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The Moral Imperative
February 24, 2002
Gerald M. Steinberg
Shortly after the atrocity of September 11, the global head of news at Reuters in London pointedly re-emphasized his agency's policy of not using the term "terrorists" to describe the perpetrators of this or any other evil act. Stephen Jukes explained that this term is relative, subjective, and emotive -- "we all know that one man's terrorist is another man's freedom fighter".
Reuters, followed by the venerable BBC and a torrent of other news organizations (including the New York Times and NPR), adopted the terms "activists" and "militants". People who preach hatred, strap explosives to their bodies or hijack airplanes to murder as many people as possible became "activists" -- the term also used to describe demonstrators protesting environmental pollution.
As a result, as far as the "politically correct" media is concerned, there are no terrorists in the world. This Orwellian distortion of the English language was fundamentally wrong-headed. The cliche equating terrorists to freedom fighters is fundamentally wrong these terms are neither identical nor interchangeable. Terrorism is one of the few terms in international law and common practice among democratic nations on which there is an accepted and logical definition.
According to this definition, embodied in the legal codes of the US, Canada, and other democratic countries, terrorism consists of the random killing of civilians and non-combatants for political or ideological objectives. While the terrorist regimes in Syria and Iraq, may seek to divert attention by creating different definitions, this effort is clearly self-serving lacks any moral or legal validity. Planes directed into buildings, suicide bombing in Israeli cities, and firebomb attacks in Northern Ireland are all examples of random killing of non-combatants.
Freedom fighters (defined as the good guys) do not use such tactics. They may strike opposing armies, communications centers, and other physical targets, but if they target shopping centers or schools, they are terrorists. This definition -- as in the case of murder -- is quite clear and does not require deep thinking or extraordinary intelligence. However, to distinguish between terrorists and freedom fighters, or the use of military power to defend against aggression, it is necessary to make moral judgments. And this is precisely what the head of Reuters, the BBC, NPR and other journalists and many academics are unable to do.
The inability to differentiate between good and evil, aggression and defense, and the absurd claim that such variations are entirely subjective and judgmental, reflects a fundamental moral blindness. Instead, many journalists, particularly outside the United States, ridicule the clear ethical distinctions made be President Bush, and the labeling of Arafat and his followers as terrorists.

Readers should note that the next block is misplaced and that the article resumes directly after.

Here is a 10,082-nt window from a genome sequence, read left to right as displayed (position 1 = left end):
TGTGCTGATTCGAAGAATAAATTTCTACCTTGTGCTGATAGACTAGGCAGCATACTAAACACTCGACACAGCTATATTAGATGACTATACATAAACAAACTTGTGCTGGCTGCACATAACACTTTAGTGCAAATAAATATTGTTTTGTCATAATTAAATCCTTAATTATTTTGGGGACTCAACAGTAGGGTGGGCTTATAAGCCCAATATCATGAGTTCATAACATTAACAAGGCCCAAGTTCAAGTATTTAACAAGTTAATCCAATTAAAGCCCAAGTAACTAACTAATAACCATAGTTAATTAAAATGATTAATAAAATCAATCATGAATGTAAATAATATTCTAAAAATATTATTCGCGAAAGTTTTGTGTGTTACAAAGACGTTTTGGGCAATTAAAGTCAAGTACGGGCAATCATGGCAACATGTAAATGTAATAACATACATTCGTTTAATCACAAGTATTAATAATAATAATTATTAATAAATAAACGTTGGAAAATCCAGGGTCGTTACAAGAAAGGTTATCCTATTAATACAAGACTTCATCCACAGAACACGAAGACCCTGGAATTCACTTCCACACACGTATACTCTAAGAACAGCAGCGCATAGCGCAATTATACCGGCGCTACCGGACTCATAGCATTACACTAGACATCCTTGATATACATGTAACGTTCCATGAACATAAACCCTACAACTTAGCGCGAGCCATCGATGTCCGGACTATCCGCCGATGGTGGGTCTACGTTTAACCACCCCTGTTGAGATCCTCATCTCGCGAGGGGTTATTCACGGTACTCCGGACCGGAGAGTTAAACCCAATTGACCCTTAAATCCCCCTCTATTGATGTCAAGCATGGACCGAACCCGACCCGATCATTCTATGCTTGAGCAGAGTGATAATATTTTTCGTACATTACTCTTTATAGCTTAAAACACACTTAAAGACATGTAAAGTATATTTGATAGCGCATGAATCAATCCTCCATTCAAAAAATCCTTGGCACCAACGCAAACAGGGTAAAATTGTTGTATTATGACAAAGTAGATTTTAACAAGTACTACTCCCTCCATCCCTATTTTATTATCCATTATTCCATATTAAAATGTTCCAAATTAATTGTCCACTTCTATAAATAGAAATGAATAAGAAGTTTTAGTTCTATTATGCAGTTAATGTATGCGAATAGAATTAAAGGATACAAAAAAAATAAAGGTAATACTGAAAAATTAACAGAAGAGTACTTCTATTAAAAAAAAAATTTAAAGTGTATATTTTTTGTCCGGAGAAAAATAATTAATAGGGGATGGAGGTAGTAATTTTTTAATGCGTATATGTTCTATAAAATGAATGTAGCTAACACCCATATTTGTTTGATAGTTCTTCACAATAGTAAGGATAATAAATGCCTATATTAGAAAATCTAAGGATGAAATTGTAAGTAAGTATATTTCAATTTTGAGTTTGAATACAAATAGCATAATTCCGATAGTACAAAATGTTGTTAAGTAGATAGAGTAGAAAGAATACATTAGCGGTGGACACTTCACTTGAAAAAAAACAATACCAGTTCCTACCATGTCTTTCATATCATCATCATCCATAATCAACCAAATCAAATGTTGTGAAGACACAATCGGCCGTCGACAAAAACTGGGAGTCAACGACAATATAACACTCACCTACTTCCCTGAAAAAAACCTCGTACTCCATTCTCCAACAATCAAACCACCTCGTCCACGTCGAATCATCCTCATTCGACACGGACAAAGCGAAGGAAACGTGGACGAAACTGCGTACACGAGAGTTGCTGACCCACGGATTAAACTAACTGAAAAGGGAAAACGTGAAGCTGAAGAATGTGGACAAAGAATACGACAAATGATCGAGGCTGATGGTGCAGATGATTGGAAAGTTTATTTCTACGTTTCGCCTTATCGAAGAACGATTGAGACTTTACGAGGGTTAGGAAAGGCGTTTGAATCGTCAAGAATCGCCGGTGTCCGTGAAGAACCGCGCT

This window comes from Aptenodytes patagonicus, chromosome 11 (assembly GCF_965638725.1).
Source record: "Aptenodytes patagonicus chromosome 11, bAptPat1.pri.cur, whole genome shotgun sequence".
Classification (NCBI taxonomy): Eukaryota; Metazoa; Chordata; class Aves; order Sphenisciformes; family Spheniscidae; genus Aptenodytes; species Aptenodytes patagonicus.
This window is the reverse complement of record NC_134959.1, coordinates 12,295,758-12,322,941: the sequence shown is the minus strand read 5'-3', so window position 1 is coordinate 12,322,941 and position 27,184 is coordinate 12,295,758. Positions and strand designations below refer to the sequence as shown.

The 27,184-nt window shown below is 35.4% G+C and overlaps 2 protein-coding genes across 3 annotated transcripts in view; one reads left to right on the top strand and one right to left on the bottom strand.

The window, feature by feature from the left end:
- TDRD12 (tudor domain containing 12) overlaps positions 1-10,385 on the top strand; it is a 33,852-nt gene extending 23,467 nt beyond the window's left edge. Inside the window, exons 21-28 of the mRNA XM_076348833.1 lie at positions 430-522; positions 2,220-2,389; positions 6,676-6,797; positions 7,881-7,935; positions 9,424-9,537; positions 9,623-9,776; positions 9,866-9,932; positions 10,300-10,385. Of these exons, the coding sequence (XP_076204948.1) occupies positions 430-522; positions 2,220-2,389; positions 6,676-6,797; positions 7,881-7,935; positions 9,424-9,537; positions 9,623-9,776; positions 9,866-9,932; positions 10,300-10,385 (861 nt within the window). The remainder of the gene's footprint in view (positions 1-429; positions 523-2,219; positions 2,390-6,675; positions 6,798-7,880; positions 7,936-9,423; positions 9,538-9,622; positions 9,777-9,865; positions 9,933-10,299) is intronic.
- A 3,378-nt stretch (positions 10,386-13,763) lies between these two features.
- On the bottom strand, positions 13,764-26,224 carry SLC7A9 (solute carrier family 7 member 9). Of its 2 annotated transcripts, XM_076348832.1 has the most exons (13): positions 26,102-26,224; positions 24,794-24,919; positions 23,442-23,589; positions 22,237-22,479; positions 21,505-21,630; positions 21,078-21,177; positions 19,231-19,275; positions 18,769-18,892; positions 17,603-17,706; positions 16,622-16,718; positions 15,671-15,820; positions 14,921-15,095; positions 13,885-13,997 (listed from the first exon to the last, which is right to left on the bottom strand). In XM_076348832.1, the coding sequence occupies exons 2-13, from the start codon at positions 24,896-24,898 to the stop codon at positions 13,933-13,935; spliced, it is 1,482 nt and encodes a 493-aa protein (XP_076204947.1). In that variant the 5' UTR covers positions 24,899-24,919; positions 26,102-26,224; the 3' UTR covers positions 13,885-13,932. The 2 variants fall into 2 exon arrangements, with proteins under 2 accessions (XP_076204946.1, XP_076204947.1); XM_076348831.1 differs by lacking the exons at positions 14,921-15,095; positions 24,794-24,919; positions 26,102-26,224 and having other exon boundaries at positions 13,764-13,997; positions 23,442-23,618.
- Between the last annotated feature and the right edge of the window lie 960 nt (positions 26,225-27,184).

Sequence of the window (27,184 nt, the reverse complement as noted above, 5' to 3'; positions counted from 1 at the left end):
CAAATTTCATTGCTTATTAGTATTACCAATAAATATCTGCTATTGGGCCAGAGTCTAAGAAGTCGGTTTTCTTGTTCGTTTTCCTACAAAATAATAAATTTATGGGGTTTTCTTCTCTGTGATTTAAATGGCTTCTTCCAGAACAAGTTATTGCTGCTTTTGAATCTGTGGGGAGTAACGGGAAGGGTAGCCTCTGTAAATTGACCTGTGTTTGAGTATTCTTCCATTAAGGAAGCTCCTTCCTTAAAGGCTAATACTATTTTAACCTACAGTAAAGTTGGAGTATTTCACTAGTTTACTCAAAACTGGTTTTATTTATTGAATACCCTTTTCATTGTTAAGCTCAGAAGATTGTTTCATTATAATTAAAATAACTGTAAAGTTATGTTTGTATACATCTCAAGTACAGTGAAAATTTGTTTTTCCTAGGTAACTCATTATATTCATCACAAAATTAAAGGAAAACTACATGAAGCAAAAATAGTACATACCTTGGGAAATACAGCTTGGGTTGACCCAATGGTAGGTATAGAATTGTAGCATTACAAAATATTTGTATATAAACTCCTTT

Years ago, many European politicians and pseudo-intellectuals sold their moral souls to the devil, in order to justify business deals, (and the huge kickbacks and side-payments that they bring), to oil-rich dictators and mass terrorists such as Saddam Hussein and Libyan leader Moammar Qaddafi. Morality became irrelevant. A few months ago, when the Arab and Islamic nations gathered in Durban to condemn Jewish self-determination as "racism", many NGOs such as Human Rights Watch, Amnesty International, as well as governments in Europe and Canada were with them.
In sharp contrast, the Bush Administration, to its credit, took no part in this very blatant example of international evil and immorality. For people with a sense of morality and some basic knowledge of the real world, the definition of terms such as terrorism and murder are neither subjective nor dependent on particular political environments. Effort to substitute morally neutral words, such as militants or activists, to describe unspeakable acts of brutality are, in themselves, acts of moral complacency and acceptance of the unacceptable.
The terrorism of the Palestinians in their drive to destroy the State of Israel, or of Bin Laden and Al Qaeda in their war against the US and the West, are clear examples of unmitigated evil. No grievances, real of imagined, can be used to justify the random murder of civilians with the goal of intimidating and frightening these or any other societies into accepting political or ideological goals. To paraphrase Stephen Jukes from Reuters, "we all know" (or at least should know) that this unethical code of conduct reflects moral bankruptcy and is leading the descent into barbarism.